p. 163

[Fon --] "In the beginning Fa was a man without members or bones. ... Fa raised his voice and said, "... I shall reside in the Fa-de nut, and in the avin~i tree, in the crocodile, and in the freshwater turtle." ... Since that time no one sees Fa himself".

pp. 175-177, 190 souls; dzogbe

p. 175

"individuals ... are composed of ... ancestor souls (dzoto) ..., death souls (luvo) and the breath that continues to live on with personality after death (gbogbo)".

p. 176

"The kpoli, or life sign, attaches itself to the "beginning-beginning" of a person in dzogbe {[Bod.] bar-do, [Skt.] antara-bhava}, before birth. Although dzogbe is a place or dimension of existence, it also refers to the time of one’s own beginnings (such as my dzogbe). Dzogbese is the god of destiny, or the god in one’s own self (or one’s self as divinity). It may be called ese si domeda (the god {Mara} who brought me here, or the law {karman} that transported me here).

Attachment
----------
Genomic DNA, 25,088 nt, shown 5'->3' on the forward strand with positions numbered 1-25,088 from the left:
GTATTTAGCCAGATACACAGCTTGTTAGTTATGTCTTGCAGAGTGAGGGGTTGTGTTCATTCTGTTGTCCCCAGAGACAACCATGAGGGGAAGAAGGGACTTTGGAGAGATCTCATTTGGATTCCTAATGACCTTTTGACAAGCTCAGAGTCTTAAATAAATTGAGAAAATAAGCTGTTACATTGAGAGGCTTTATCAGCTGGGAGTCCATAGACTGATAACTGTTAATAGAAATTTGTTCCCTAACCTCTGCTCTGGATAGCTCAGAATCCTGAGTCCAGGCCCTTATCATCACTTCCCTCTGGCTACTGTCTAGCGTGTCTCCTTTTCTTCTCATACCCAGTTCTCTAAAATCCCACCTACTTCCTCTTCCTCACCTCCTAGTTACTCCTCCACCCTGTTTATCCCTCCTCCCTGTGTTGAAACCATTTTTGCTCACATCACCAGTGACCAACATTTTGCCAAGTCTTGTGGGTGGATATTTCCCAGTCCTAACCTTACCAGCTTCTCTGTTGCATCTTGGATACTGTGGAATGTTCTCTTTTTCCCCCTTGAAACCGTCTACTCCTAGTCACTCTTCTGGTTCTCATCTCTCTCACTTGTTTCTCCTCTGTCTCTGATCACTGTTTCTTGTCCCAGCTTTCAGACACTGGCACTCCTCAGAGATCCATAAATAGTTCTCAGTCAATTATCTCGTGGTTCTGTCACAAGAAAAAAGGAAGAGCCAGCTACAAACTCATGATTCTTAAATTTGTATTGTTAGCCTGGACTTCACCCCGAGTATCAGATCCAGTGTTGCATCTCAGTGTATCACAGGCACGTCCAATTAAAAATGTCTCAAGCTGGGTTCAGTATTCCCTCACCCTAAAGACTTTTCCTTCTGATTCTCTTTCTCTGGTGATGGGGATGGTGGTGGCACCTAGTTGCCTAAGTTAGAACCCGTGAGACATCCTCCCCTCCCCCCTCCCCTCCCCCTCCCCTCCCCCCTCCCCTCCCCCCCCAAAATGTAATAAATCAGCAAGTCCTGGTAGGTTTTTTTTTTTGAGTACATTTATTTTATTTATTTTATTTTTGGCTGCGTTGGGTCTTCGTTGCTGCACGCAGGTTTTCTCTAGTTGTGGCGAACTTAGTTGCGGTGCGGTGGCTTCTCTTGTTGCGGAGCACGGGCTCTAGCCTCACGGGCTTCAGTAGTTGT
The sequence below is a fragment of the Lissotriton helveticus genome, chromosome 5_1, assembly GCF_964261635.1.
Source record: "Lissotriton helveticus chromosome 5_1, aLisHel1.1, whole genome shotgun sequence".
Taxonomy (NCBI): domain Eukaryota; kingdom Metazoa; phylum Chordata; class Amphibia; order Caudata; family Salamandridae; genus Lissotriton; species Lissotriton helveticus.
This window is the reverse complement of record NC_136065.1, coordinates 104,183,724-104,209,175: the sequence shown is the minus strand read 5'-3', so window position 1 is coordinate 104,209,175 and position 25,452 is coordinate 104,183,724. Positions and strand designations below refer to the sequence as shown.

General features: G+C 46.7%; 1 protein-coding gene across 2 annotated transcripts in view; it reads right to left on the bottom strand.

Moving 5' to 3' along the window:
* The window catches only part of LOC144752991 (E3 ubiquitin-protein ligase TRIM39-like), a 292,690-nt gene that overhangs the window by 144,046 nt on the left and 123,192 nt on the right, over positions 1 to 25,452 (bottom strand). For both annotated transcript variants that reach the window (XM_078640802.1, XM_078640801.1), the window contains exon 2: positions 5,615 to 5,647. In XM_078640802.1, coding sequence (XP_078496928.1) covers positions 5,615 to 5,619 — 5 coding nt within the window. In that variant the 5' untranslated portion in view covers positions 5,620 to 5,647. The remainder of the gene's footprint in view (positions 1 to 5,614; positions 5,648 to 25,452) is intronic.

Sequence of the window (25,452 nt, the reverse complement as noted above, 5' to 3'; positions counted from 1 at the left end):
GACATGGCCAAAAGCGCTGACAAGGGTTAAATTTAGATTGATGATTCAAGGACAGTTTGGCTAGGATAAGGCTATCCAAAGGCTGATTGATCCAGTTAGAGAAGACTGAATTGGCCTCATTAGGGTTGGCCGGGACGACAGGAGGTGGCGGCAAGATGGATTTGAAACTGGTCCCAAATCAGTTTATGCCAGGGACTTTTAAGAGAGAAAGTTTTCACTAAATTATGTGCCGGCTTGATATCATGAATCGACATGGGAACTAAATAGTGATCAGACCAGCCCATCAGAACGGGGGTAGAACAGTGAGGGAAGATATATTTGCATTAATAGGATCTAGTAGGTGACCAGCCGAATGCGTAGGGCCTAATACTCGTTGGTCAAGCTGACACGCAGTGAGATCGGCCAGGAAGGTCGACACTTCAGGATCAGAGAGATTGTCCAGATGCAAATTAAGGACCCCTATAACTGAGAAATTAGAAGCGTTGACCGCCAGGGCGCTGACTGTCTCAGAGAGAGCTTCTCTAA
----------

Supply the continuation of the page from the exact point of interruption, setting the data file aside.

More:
This Dzobgese ... may also be "constructed" (wowo) in material representation in this life. Thus dzogbe is a place as well as a moment in time (the beginning of a person). Dzogbese is a divinity and a fetish, but it is also like a bud of "desire" (nudzidzi) ... that wishes itself into human life. ...

Everything we have said or done in dzogbe come to pass in this life. ... We ourselves say in advance all that happens to us in this life. ... If you are in dzogbe and you don’t want to live in the world, you say that, and the day your mother gives birth you die. We ourselves say in advance all that happens to us in this life. ... But we don’t remember what we said in dzogbe. We don’t know what it was we wanted in the beginning. So when it starts to happen in this life, we don’t even realize that was what we wanted back there. It is possible to have wanted some very strange things. ...